If you’re struggling as an organization to create successful enterprise apps, the last thing you probably want is a vendor to come up with a fancy name for your problems.
In fact, I’m surprised that no one at Mendix, which offers tools for developing mobile business software, thought to credit Geoffrey Moore when they came up with “The App Delivery Chasm,” a report based on survey results from less than 500 IT and business executives from around the world. For those that don’t remember, Moore was the author of “Crossing the Chasm: Marketing and Selling Disruptive Products to Mainstream Consumers.” He realized, rather astutely, that it’s far better to focus on the positive possibility of overcoming a challenge rather than focusing how bad the challenge is.
The Mendix report offers a series of dire warnings about how unprepared many enterprises are in creating mobile apps, how quickly they’re falling behind business demands and (most appallingly for the vendor, I imagine) how few have the proper development tools to handle the job.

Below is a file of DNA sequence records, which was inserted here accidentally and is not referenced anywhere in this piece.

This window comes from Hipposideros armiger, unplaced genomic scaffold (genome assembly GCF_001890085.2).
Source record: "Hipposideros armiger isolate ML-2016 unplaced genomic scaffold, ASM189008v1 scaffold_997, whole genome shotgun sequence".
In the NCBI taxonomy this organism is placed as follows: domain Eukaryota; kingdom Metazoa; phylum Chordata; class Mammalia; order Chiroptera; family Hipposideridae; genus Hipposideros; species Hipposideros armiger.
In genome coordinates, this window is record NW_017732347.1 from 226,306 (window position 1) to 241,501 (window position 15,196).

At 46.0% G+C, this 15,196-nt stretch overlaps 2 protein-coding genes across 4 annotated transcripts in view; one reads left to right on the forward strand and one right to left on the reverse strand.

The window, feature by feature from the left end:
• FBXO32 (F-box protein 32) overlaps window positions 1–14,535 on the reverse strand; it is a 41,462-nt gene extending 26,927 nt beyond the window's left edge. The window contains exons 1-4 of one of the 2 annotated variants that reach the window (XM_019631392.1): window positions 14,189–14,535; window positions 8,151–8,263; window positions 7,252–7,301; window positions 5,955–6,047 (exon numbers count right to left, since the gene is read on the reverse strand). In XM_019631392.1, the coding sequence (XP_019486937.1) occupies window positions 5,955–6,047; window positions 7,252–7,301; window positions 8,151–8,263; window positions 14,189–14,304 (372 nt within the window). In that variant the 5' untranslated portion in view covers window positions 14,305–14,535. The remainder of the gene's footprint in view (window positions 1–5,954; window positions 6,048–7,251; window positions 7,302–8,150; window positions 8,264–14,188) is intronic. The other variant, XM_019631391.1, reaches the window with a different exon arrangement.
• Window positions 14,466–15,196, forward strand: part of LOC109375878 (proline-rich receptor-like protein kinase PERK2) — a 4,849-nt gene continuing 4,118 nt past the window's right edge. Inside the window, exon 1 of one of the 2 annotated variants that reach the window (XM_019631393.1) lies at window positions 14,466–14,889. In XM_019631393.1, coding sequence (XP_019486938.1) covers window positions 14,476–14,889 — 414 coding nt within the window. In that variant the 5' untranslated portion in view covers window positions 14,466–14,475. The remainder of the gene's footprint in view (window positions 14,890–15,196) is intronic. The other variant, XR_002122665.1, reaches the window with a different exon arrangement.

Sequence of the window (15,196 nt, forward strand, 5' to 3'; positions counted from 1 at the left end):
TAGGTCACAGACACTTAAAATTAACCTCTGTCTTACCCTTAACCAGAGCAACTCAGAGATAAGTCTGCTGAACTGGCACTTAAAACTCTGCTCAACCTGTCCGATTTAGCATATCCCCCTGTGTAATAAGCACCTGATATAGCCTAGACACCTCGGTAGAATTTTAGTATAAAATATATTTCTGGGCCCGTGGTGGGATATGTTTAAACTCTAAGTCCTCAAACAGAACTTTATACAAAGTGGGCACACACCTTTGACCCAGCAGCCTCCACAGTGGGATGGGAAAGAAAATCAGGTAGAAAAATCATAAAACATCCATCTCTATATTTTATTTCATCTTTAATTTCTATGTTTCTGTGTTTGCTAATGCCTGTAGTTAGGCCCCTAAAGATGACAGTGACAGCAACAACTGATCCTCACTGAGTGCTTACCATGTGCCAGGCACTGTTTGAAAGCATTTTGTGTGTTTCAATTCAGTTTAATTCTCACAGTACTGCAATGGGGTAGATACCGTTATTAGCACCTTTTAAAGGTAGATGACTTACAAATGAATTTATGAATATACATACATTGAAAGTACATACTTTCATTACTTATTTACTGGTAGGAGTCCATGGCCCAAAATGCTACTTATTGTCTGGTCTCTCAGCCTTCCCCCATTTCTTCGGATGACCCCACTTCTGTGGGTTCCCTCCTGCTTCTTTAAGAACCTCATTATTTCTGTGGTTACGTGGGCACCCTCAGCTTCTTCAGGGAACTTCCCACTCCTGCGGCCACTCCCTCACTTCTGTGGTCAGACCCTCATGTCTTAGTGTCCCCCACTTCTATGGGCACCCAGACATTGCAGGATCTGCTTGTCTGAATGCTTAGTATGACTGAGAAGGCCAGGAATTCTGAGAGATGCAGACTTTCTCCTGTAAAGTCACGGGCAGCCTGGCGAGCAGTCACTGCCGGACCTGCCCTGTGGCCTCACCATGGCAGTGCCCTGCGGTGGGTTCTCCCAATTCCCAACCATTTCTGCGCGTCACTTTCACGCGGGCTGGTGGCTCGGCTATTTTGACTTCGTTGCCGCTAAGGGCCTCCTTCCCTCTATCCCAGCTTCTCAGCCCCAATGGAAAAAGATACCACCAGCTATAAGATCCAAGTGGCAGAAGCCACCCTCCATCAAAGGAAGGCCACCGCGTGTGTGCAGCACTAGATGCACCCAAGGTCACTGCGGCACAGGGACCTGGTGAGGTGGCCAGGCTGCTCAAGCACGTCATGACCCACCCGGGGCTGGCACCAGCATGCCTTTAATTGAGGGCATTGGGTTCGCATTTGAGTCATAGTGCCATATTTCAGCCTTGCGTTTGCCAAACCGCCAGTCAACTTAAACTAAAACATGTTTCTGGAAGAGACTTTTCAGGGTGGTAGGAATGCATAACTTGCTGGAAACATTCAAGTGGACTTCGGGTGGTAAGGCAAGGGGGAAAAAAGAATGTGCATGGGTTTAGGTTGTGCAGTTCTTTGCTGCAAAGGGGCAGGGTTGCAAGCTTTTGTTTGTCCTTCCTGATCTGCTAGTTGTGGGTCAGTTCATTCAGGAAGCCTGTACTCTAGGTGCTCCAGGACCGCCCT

“With demand growing rapidly, this App Delivery Chasm will only get worse unless companies can fundamentally transform their app delivery approach, drastically improving their speed and agility,” the report says. “Crossing the App Delivery Chasm should be every IT organization’s top priority.”
The proposed three-point solution in the report — have a strategy, get business people more involved and buy some good tools — could be applied to almost any IT challenge. That said, there are some interesting stats in here. For example, respondents said customer/partner-facing, reporting/data analytics and document/content management apps were in strongest demand, cited by 56 percent, 55 percent and 54 percent, respectively. It also showed a fairly even split among development methodologies, including 36.4 percent for waterfall, 36 percent for agile/scrum and 33 percent for eXtreme Programming.
I’d suggest that rather than giving into panic, CIOs use this data to make the business case they may need for more budget, staff or other resources to kick their enterprise app projects into high gear. Just tell the CEO that otherwise, you may risk falling into the chasm.